There comes a time when you really want to grab the action and stop a point in time, catching it like a quiet statue of motion, but with sharp, sharp edges and no blurriness in the image whatsoever. The problem is that when you need to stop motion, you need either a very high shutter speed or a very fast Shutter “Effect” – Both requiring quite a bit of light to achieve. Not always a simple proposition, but possible.


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Let’s start at the beginning. What is the “Shutter Effect”?

Your film and digital camera works exactly the same. Light needs to fall on the sensor (or film) to create an “exposure”. To block light away from the sensor, there is a shutter in front of it, preventing light reaching the sensor (or film) and only opens for a very short time, to let in a certain amount of light to properly expose the scene.

So it’s a dark sensor, that gets light, and then goes dark again.

The shutter effect is the same, except the shutter remains open for longer, but because there is not enough ambient light, the sensor is not exposed. By providing light for a time, and then removing it, we duplicate the effect of opening and closing the shutter.

No light -> light -> no light = Exposure

The faster we can “flash” the light on the scene, the faster is the shutter effect and if we can flash the light fast enough, we can stop motion. The actual shutter speed setting for the camera doesn’t really matter anymore, as long as the setting we choose is slow enough that the whole sensor is open when the flash occurs, but still fast enough that ambient light doesn’t have too much of an impact.

Our main problem remains though that we need to get enough light on the subject in a single flash, and that we can do through standard studio flash units (like the Profoto D1 kit) or off-camera flashes (like the Canon 600EX-RT or Nikon SB900, etc) – both of these are essentially a light bulb that turns on, and turns off. Reaching maximum power quickly and then slowly going dark. The speed that this happens at, is measured in t-values and with a bit of reading and research, you can generally find the t-values for your flash unit at a given power setting.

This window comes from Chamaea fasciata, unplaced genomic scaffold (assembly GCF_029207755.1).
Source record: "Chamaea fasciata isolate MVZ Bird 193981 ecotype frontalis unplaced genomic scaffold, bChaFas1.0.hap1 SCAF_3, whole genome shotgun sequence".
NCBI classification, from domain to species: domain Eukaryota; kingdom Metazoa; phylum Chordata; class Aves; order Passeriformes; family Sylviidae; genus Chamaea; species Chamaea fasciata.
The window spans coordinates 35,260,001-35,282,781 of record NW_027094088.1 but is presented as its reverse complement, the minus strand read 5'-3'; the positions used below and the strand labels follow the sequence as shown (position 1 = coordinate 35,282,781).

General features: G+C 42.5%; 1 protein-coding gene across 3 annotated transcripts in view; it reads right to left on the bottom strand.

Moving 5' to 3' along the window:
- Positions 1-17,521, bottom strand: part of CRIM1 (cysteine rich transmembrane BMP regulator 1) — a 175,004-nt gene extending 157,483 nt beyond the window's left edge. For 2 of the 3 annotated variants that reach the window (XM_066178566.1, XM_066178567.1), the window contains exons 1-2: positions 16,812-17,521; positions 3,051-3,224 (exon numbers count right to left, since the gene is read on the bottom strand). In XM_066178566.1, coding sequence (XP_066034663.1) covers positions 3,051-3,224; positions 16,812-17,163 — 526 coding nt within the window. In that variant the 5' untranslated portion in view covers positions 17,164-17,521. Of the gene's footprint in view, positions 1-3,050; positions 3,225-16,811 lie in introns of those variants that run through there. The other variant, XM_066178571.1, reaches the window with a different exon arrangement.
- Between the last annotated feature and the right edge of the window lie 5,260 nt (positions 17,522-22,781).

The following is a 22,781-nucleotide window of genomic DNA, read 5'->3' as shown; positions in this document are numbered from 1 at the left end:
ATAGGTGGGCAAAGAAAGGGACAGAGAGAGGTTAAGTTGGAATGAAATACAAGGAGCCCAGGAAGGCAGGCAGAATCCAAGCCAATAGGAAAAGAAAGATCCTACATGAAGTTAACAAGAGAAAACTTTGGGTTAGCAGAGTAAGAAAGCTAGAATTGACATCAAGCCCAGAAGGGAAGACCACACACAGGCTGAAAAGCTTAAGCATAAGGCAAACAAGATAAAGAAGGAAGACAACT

Please note, that the values differ from brand to brand, and model to model depending on technology and construction techniques used.

Now, generally, you will find that the flash duration is quoted in a t.5 value. That means the time from start of the flash until 50% of the power has dissipated. Unfortunately, that still leaves a lot of light from the flash-tube which can cause ghosting, so to get a more accurate, I would suggest that you work on a t.1 value, which is approximately 3 times longer than the t.5 value. The t.1 value is the time it takes for 90% of the power from the flash-tube to dissipate.

In the graph you will see more or less how the light/power dissipation runs, but essentially you will hit full power, then 50% light gone (t.5) and then 90% light gone (t.1) so if the value for t.5 is 1/3,000th of a second, the t.1 value will be approximately 1/1,000th of a second (1/3,000 times 3), and that is the value you need to calculate to know whether the flash duration is fast enough to stop the action completely.

Now different things move faster and slower and the speed required to stop the action therefore also differs. Some examples:

  • Person walking briskly = 1/500th to 1/800th
  • Dancer in large jump or movement = 1/1,000 to 1/2,500th
  • Pouring water = 1/2,000th
  • Splashing water = 1/6,000th to 1/8,000th

(Please Note: These are t.1 values)

So let’s put it into context:

  • The Bowens Gemini 500R (500 watt) head has a Maximum t.5 Flash Duration of 1/900th of a second (or 1/300th t.1)
  • The Profoto D1 (500watt) head has a Maximum t.5 Flash Duration of 1/3,000th of a second (or 1/1,000th t.1)
  • The Profoto B4 (1,000watt) Battery generator and ProHead combination has a Maximum t.5 Flash Duration of 1/25,000th of a second (or 1/8,000th t.1)

Because of the way small flashes work (Isolated-gate bipolar transistor or IGBT power switching) the flash duration of the flash can be quite a lot faster than a standard studio type flash head or monoblock head. this means that speeds in excess of 1/25,000th of a second can be easily obtained, unfortunately at the cost of power output.

As an example, the SB800 will give you a flash duration of approximately 1/10,000th of a second at 1/16th power. Unfortunately, that means you need 4 flashes shooting simultaneously at 1/16th power to give you equal power of a single flash unit at 1/4 power.

They are great for small setups (ice falling into a glass of water) but not for full length portraits.


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